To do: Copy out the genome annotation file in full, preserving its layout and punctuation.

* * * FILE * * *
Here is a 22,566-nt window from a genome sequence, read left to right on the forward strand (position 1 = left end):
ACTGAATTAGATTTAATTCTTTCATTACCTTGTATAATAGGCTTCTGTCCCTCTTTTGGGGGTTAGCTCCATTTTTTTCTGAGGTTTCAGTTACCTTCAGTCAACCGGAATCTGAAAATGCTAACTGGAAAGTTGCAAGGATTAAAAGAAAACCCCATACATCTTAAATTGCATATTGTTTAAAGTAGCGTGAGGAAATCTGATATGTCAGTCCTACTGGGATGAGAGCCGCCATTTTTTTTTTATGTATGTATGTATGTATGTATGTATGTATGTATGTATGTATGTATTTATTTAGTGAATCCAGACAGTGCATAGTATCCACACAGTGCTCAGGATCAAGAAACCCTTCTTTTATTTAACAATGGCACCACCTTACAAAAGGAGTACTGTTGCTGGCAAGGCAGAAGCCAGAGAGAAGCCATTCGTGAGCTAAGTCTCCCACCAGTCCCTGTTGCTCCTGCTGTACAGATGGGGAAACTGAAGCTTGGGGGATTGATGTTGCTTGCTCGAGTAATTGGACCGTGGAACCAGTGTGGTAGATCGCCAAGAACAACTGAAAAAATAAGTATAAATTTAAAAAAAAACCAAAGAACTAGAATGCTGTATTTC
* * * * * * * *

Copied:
Here is a 22,566-nt window from a genome sequence, read left to right on the forward strand (position 1 = left end):
ACTGAATTAGATTTAATTCTTTCATTACCTTGTATAATAGGCTTCTGTCCCTCTTTTGGGGGTTAGCTCCATTTTTTTCTGAGGTTTCAGTTACCTTCAGTCAACCGGAATCTGAAAATGCTAACTGGAAAGTTGCAAGGATTAAAAGAAAACCCCATACATCTTAAATTGCATATTGTTTAAAGTAGCGTGAGGAAATCTGATATGTCAGTCCTACTGGGATGAGAGCCGCCATTTTTTTTTTATGTATGTATGTATGTATGTATGTATGTATGTATGTATGTATGTATTTATTTAGTGAATCCAGACAGTGCATAGTATCCACACAGTGCTCAGGATCAAGAAACCCTTCTTTTATTTAACAATGGCACCACCTTACAAAAGGAGTACTGTTGCTGGCAAGGCAGAAGCCAGAGAGAAGCCATTCGTGAGCTAAGTCTCCCACCAGTCCCTGTTGCTCCTGCTGTACAGATGGGGAAACTGAAGCTTGGGGGATTGATGTTGCTTGCTCGAGTAATTGGACCGTGGAACCAGTGTGGTAGATCGCCAAGAACAACTGAAAAAATAAGTATAAATTTAAAAAAAAACCAAAGAACTAGAATGCTGTATTTC